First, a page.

Kevin Hearne – Man’s Best Friend

The variety of reader perspectives is the major obstacle to writing adorable or comedic sidekick characters. What some people find funny, others will find offensive. Things that are endearing to one group will likely be annoying to another. If the author properly manages the risks, however, the characterization of a sidekick character with these traits can make the story much richer. As an example of this, I look to Oberon the hound, one of the most beloved characters in Kevin Hearne’s Iron Druid Chronicles.

The first lesson I learned from Hearne is that audience perception of characters is often defined by their relationships. In Shattered, Hearne’s latest installment, Atticus explains that he adopted Oberon because he needed someone to help keep him young in mind and spirit, someone to make him laugh and bring joy to his life. Atticus' love for his dog, and the love that Oberon returns, is apparent and powerful. This sort of interaction works for Hearne in three major ways. First, a character who loves and values someone else is easier to empathize with. Secondly, it gives Hearne a leaver through which he can manage tension via comic relief or the endangerment of Oberon. Finally, the relationship between the two serves as the baseline for Atticus’ other relationships.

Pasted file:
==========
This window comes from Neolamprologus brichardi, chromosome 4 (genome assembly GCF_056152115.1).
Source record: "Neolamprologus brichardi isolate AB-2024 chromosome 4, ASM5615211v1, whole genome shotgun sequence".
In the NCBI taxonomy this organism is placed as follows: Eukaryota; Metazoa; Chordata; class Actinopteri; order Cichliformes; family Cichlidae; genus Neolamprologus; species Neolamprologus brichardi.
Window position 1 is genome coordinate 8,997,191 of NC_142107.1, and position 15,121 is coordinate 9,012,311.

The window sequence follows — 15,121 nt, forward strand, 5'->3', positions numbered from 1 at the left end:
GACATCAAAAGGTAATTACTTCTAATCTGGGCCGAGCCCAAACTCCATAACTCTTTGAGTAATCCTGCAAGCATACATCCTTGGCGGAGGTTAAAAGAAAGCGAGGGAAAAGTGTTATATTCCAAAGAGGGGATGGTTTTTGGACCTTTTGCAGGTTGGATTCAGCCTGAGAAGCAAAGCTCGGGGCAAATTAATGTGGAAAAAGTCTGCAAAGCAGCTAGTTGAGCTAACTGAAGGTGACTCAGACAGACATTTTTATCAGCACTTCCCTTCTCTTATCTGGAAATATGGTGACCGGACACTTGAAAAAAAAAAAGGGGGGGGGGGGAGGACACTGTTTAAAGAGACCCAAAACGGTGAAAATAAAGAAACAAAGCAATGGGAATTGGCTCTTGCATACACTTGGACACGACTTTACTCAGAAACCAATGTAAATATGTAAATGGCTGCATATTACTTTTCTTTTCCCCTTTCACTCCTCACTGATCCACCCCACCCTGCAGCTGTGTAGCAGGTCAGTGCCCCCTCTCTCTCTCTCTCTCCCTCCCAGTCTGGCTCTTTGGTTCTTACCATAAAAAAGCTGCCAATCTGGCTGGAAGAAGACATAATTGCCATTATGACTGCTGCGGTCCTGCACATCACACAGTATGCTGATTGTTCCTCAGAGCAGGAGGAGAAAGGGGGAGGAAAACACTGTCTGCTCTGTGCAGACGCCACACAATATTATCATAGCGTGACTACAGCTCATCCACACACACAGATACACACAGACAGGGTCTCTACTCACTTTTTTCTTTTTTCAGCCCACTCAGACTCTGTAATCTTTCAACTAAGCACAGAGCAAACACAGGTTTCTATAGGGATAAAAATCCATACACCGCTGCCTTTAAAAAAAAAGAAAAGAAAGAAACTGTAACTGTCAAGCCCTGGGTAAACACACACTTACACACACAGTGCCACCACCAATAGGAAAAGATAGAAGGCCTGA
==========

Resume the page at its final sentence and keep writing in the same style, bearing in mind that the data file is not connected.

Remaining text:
The second role of a sidekick is to serve as a foil for the protagonist. When Atticus is moping, Oberon raises his spirits with cleverness. Oberon’s loyalty, bravery, and kindness balance out Atticus’ hubris, occasional brutality and cruelty. Unlike Atticus, Oberon doesn't take himself too seriously, and though occasionally hostile, he is never malicious. This allows Atticus, and the reader, to laugh with him, not at him.

The third reason for Oberon’s success as a sidekick is his delivery upon our expectations. As a dog magically gifted with speech, his thoughts and attitudes mirror his canine nature and appeal to the dog lovers amongst the readers. Obsessed with his stomach and the joys of eating, especially with regards to sausage, Oberon will often try to charm his way into a meal. He is unabashed about his baser desires and in his joy at seeing his favorite people. His enthusiasm, attitudes and unconditional love remind me of my positive experiences with dogs, and the love I hold for my deceased pets, transferring those good feelings to the character.

Kevin Hearne wrote Oberon as comic relief, but his love for and loyalty to the series’ protagonists endear us to him. He reminds us of our favorite dogs, making some part of us wish that we had an Oberon of our own. It is the characterization, in the end, that allows him to hold a special place in many fans’ hearts and makes him an excellent sidekick.


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